The Adventures of Tintin (2011)
★★ / ★★★★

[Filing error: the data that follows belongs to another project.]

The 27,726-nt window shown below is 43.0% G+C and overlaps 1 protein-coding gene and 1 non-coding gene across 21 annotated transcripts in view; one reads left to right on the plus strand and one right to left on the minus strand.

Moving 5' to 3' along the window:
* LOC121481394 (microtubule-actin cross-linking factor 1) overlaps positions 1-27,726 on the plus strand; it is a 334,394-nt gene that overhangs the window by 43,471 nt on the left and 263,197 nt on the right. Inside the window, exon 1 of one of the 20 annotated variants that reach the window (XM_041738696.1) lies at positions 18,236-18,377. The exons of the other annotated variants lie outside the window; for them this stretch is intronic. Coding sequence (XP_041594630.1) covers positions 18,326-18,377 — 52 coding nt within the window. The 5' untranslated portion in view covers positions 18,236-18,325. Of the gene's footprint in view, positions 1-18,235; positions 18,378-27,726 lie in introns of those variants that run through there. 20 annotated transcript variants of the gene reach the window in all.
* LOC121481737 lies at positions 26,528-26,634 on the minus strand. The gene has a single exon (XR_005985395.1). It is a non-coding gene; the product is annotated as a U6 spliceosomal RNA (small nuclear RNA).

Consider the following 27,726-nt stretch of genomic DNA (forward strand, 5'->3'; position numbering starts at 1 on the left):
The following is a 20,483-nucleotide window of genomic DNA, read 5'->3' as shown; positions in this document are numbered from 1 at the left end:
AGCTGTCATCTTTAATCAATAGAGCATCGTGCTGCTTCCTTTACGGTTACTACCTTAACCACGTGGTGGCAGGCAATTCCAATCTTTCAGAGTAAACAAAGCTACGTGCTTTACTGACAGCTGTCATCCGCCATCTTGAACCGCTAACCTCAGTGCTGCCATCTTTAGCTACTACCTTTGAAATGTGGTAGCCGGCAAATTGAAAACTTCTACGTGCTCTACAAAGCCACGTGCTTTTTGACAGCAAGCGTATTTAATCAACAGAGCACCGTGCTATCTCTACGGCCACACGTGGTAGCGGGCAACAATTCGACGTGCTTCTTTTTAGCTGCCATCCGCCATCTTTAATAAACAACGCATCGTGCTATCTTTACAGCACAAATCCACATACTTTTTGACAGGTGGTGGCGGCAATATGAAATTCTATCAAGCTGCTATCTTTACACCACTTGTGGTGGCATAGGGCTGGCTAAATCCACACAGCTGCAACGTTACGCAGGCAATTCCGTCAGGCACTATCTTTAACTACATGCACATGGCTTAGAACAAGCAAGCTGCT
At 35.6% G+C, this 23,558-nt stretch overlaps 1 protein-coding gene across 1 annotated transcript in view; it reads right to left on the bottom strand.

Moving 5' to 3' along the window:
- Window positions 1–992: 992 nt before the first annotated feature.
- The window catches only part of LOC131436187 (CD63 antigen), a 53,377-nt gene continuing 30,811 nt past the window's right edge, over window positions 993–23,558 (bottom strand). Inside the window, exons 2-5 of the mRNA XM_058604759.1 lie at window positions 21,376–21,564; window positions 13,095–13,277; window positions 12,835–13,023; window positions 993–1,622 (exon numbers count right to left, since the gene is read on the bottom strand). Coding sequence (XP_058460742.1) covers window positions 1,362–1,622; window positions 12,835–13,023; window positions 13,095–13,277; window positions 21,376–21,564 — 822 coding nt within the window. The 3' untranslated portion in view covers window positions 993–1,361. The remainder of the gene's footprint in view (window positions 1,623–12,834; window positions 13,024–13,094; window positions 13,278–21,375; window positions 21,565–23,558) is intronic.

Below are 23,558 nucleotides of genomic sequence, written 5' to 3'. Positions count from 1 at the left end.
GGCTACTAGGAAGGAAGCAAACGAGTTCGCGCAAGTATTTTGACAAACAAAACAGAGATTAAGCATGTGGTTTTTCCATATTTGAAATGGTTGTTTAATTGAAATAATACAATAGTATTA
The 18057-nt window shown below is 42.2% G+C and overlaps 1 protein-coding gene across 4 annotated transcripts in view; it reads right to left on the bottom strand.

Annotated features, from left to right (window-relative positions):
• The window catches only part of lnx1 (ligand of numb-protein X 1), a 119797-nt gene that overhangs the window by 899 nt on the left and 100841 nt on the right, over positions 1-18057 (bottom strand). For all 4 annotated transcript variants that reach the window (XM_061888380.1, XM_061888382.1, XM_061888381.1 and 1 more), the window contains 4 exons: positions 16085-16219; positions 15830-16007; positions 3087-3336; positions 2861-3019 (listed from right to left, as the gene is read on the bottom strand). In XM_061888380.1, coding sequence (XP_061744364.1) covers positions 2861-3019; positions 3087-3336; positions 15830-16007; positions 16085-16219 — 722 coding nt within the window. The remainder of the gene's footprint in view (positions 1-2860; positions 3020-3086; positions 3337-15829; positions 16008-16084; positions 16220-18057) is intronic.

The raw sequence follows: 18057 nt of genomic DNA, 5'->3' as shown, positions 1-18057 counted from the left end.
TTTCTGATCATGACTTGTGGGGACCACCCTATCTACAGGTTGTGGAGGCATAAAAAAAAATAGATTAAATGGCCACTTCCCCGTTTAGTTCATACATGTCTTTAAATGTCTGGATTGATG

Tintin (voiced by Jamie Bell), a journalist with an appetite for adventure, recently purchased a model of The Unicorn, an ill-destined 17th century ship built during the reign of Charles II, for a meager price. It was believed to have been carrying a secret cargo when the ship, led by Sir Francis Haddock, was ambushed by greedy pirates. Unaware that there was a scroll hidden in its mast, Tintin left the model unattended and was purloined by the henchmen of Sakharine (Daniel Craig), a mysterious gentleman convinced that the piece of paper held a clue to the location of great treasures. Based on the comic books by Hergé, the film embraced a high-octane energy similar to the “Indiana Jones” series. The way one action sequence led up to another, guided by John Williams’ uplifting and suspenseful score, felt natural and I was impressed to have been lured each time. I was particularly drawn to the Wire Fox Terrier, Tintin’s best companion named Snowy, and the way the camera glided with him when he was compelled to rescue his master from dangerous situations. The comedy entered the equation when, like most dogs, Snowy was tempted by food instead of focusing on the mission at hand. The style of animation was quite astonishing. Battles occurred on land, air, and sea and each offered something unique relative to the challenges presented depending on the environment, our protagonists’ level of fatigue, and the bad guys’ aptitude for violence. Moreover, it was surprisingly confident in presenting certain realities. At one point, a man who knocked on Tintin’s door to warn him of the danger he was about to be thrusted into was bombarded by about a dozen bullets. For an animated film targeted for kids, I felt somewhat uneasy when it showed the man’s ravaged body hitting the floor, leaving clues using his blood, and gasping for his last breath. I admired that the screenplay by Steven Moffat, Edgar Wright, and Joe Cornish made room for some darkness. It elevated the material from what could have been a silly treasure hunt to something with history and gravity. But unlike the “Indiana Jones” series, the picture, directed by Steven Spielberg, did not have great emotional payoffs. While there were emotional peaks like when Tintin and Captain Haddock (Andy Serkis), the last descendant of The Unicorn’s captain, struggled to find a way to survive a plane crash, the treasure was exactly as we envisioned. It was too literal and bereft of implications, uncharacteristic of Spielberg’s work. I wanted to be more surprised about the content of the treasure and what it meant not only to acquire it but to keep it. Perchance there was a reason why it remained hidden for so long. After it was revealed, I didn’t feel as though evading bullets, being lost at sea, and almost getting decapitated was worth it. The final scene “The Adventures of Tintin” left more to be desired in a negative way. The journey didn’t feel complete due to a lack of closure. I felt as though the screenwriters wanted to end the story, but they couldn’t find a way to capture the essence in turning the last page of a great adventure.